The saying is “art is in the eye of the beholder.”
It’s unknown if anyone has ever said that while beholding a putt-putt golf course.
This coming year Ellensburg’s Gallery One will be exploring the art of putt-putt along with other artistic endeavors, including putting an artist on a farm for a few weeks.
Monica Miller, executive director for Gallery One, said the new ideas came from a self-assessment conducted by the gallery’s board of directors.
“We want to better articulate the support we have for artists,” Miller said.
The new endeavors are designed to bring bring people into the gallery, take artists into the community and challenge creativity.
Putt-putt with a purpose
There is something abstract or surreal about most putt-putt golf courses, so it isn’t that much of a stretch to create one as a work of art.
Gallery One put a call out to artists to submit proposals for an indoor putt-putt course to be installed in the gallery. The courses must be functional (ping-pong balls instead of golf balls will be used). The deadline for submitting plans was Jan. 30. The courses would be installed on April 30 and be open to the public the month of May.
“Everyone we approached about doing this showed an interest,” Miller said.
The artists of Punch Gallery picked up the challenge as did Lincoln Elementary School Principal John Graf.
The appeal of putt-putt spans the ages, but this project ties in with arts education month in May.
“This is our second year of using May to make the arts part of education in the schools,” Miller said.
Gallery One will be doing outreach with local schools in May. Miller said one aspect of putt-putt is it involves engineering and ties in with the emphasis on Science, Technology, Engineering and Math (STEM) in the schools.
In terms of the putt-putt course, Miller said depending on the proposed courses, there’s probably room for nine or 10 holes in the gallery.
“We do have some cool spaces,” Miller said.
Art on the farm
After a year when there was much talk of the urban-rural divide, a Gallery One project will help build bridge that gap.
Artists on the Farm is a partnership between Gallery One and farmers in the Kittitas Valley. In the first year of the program, Gallery One will work with Green Bow Farm.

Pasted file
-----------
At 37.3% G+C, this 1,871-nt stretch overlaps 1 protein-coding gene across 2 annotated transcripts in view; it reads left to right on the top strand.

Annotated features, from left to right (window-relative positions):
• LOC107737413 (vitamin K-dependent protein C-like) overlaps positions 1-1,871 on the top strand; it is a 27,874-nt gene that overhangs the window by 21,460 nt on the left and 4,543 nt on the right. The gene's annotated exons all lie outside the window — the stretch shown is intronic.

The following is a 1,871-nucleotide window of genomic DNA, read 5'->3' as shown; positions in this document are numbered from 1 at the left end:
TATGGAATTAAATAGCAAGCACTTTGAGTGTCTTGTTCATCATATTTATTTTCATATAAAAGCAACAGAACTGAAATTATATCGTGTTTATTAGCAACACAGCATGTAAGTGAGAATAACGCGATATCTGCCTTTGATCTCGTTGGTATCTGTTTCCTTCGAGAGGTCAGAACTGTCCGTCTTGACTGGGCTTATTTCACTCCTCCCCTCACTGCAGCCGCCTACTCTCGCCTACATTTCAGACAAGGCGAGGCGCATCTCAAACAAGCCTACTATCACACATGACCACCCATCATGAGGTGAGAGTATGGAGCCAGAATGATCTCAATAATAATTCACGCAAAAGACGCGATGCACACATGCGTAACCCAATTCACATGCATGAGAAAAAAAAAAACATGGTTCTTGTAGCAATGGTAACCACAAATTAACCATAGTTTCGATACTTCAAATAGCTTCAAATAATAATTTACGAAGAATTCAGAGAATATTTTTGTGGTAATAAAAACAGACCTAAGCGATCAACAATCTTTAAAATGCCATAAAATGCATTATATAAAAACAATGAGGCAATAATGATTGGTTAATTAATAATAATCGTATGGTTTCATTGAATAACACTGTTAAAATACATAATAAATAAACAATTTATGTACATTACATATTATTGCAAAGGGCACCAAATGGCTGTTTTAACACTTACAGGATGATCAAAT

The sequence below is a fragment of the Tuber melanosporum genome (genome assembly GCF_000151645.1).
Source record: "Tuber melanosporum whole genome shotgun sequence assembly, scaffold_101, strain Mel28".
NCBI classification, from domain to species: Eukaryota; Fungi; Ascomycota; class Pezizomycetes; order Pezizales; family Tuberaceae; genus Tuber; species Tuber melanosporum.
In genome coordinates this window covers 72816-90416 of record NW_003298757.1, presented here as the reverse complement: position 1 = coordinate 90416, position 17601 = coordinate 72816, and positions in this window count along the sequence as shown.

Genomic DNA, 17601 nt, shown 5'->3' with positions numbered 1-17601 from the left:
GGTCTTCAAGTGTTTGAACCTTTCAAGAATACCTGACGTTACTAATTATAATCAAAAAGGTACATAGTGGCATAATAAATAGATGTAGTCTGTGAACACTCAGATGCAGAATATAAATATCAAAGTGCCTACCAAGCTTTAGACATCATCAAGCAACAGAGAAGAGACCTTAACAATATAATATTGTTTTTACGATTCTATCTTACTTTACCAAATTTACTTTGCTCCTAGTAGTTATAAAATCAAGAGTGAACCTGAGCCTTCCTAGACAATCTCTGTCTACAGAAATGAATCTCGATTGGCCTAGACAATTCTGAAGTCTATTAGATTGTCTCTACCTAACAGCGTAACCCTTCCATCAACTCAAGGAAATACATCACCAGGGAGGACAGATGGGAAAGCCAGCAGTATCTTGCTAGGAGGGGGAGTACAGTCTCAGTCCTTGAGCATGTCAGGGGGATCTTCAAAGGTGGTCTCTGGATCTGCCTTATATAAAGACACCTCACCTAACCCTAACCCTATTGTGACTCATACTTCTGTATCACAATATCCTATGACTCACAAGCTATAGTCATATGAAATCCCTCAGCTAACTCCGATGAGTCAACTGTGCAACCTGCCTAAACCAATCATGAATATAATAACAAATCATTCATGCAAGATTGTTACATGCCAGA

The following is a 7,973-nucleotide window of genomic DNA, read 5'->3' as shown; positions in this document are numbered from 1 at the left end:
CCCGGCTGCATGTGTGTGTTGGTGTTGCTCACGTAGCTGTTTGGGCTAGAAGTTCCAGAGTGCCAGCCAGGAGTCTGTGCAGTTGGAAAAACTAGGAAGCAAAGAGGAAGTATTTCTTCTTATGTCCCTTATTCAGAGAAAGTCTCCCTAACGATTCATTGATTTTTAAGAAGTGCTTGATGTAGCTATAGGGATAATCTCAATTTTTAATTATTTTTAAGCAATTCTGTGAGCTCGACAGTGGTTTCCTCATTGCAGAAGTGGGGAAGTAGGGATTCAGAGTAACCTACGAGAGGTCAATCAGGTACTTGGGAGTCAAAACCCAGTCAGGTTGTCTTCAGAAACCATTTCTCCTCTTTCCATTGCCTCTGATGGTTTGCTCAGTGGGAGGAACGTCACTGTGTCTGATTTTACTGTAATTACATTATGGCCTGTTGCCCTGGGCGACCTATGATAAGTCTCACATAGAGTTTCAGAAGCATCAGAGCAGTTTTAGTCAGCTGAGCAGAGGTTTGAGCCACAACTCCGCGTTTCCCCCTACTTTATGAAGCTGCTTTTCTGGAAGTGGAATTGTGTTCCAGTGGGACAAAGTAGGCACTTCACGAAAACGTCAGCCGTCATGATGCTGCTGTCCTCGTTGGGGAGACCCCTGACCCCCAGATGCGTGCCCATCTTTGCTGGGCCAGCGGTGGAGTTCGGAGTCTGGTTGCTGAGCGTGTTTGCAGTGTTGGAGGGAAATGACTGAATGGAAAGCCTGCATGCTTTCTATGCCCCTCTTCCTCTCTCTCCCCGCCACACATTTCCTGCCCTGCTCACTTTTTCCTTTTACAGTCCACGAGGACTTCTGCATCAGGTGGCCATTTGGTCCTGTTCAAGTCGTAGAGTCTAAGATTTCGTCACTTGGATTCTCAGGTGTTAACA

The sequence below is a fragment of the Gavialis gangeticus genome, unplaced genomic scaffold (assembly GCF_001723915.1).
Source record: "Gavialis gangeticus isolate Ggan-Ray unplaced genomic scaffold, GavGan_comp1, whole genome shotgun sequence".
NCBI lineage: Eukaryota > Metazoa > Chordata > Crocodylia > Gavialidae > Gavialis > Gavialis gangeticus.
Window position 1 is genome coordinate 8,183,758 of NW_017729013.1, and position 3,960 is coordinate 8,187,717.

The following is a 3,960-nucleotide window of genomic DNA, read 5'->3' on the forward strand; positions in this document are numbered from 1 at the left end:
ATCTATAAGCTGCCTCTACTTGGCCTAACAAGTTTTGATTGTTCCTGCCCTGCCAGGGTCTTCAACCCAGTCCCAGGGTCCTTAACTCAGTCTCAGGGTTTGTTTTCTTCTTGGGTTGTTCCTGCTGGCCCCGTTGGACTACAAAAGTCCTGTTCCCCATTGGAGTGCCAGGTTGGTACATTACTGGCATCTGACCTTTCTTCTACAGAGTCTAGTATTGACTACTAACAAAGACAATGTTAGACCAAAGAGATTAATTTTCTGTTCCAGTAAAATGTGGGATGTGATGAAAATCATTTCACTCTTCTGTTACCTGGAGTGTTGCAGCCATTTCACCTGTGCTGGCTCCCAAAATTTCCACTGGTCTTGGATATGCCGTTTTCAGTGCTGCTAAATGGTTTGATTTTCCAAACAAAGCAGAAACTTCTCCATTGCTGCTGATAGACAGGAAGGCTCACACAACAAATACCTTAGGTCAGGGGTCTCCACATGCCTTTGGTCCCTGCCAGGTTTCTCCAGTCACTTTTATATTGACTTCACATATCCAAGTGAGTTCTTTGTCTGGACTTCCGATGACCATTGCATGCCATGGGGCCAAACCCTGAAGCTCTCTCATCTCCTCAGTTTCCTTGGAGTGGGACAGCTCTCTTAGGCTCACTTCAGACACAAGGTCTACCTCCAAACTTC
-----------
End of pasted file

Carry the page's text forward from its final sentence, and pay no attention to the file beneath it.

“The idea is to bring an artist into a rural environment,” Miller said.
She said she was having dinner with the owners of Green Bow Farm and the idea grew out of the discussion of the beauty of the farm.
The artist will be drawn from the Seattle area, will live on the farm for two to six weeks and be provided studio space at Gallery One.
Christina Miller, who owns Green Bow Farm with her husband, Matthew Cox, both came from an artistic background — they attended Cornish School of Art in Seattle.
“It is a perfect fit for us to be able to share the farm with an artist,” Christina Miller said.
Green Bow is in the process for moving from its old location to a 100-year-old homestead farm off of Vantage Highway. It will be in the new location by this spring.
Christina Miller said Green Bow will be part of the process of selecting the artist. Both Christina Miller and Monica Miller have connections to West Side artists and said there is a lot of interest among artists for this residency program.
Monica Miller said there is no requirement that a work of art be completed by the end of the residency, but that the experience will influence or inspire the artist.
One hundred days of creativity
In a variation of Donald Trump’s Make America Great Again campaign theme, Gallery One is mounting Make America Create Again — a 100-day effort to create art that will be auctioned to support three community causes.
Artists are being asked to create art during the first 100 days of Trump’s term that will be auctioned off on April 29 at the Iron Horse Pub on Main Street.
Auction proceeds will go to Aspen, a domestic violence victim advocacy program, Habitat for Humanity and APOYO, a food bank that serves the local Hispanic community.
Artists are being asked to share their work on social media with the hashtag, #makeamericacreateagain.